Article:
This is part five of my talk, Design Patterns in the 21st Century.
Over the past week, we’ve seen three examples of design patterns that can be drastically improved by approaching them with a functional mindset. Together, these three span the spectrum.
- The Abstract Factory pattern is an example of a creational pattern, which increases flexibility during the application wiring process
- The Adapter pattern, a structural pattern, is a huge aid in object composition
- The Chain of Responsibility pattern is a good demonstration of a behavioural anti-pattern that actually makes the communication between objects more rigid
We took these three patterns, made them a lot smaller, removed a lot of boilerplate, and knocked out a bunch of extra classes we didn’t need in the process.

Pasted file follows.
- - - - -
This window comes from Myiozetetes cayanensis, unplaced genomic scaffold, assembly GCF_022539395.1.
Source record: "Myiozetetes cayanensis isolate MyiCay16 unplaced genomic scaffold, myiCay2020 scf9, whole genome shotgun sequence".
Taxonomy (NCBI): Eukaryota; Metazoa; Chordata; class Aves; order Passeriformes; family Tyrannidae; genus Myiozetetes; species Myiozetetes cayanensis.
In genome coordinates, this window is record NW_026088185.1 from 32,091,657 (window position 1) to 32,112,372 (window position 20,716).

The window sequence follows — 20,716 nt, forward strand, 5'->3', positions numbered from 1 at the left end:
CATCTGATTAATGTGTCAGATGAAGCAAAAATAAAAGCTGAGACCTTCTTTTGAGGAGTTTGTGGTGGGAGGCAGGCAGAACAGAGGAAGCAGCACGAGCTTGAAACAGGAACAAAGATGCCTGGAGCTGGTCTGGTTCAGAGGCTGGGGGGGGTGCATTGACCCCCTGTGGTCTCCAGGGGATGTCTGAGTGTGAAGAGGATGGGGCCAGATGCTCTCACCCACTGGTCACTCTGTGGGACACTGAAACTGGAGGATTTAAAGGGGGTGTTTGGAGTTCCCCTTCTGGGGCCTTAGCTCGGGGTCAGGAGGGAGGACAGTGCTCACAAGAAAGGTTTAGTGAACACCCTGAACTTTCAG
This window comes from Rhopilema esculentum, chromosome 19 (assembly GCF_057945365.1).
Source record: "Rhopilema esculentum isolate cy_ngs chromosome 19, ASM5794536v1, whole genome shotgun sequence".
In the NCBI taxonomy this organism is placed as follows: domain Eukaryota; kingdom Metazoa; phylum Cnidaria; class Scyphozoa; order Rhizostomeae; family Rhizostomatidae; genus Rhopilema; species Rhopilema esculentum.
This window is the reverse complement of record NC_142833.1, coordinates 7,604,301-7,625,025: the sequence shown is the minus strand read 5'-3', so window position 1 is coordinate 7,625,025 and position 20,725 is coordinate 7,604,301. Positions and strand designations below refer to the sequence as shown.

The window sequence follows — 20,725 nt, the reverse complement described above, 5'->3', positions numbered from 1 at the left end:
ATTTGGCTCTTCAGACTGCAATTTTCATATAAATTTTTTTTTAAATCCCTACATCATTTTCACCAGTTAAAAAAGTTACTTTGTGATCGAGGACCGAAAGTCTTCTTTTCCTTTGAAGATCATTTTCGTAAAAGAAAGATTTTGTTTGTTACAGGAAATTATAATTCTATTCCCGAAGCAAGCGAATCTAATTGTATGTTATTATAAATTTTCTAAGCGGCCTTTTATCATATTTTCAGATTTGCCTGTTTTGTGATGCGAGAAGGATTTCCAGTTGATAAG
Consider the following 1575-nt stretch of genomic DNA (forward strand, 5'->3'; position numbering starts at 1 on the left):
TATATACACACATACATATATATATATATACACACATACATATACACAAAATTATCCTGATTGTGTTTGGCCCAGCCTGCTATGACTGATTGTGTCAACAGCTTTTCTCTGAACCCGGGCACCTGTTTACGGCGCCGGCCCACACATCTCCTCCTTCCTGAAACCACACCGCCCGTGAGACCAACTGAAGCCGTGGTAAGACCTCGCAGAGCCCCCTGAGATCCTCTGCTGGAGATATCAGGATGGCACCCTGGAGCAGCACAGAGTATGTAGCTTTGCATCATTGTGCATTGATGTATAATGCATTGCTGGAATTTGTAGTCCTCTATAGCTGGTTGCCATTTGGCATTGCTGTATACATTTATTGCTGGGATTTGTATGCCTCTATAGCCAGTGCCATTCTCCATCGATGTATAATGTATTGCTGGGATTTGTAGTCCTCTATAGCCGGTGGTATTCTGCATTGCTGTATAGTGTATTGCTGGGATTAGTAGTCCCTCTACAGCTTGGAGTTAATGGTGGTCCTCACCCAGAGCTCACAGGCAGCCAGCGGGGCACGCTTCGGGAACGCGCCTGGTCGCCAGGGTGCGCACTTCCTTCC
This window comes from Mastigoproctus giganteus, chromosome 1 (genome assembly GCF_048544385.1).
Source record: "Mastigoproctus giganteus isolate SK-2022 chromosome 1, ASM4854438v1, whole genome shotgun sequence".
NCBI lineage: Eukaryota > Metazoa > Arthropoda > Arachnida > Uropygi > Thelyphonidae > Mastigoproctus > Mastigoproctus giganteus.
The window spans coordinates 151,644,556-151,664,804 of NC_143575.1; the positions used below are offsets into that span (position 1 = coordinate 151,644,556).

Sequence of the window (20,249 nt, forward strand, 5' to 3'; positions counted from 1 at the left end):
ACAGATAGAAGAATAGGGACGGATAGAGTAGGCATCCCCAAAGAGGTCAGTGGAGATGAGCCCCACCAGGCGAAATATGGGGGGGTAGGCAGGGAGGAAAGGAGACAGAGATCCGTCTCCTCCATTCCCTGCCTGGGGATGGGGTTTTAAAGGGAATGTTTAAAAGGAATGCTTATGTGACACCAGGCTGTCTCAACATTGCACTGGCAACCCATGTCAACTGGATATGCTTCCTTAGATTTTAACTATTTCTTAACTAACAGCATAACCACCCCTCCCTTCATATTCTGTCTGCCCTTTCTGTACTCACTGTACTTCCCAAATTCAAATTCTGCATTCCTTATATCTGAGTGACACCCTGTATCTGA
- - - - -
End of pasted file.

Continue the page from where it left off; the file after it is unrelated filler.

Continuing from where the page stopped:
In all cases, we split things apart, only defining the coupling between them in the way objects were constructed. But more than that: we made them functional. The difference between domain objects and infrastructural code became much more explicit. This allowed us to generalise, using the built-in interfaces to do most of the heavy lifting for us, allowing us to eradicate lots of infrastructural types and concentrate on our domain.
It’s funny, all this talk about our business domain. It’s almost as if the resulting code became a lot more object-oriented too.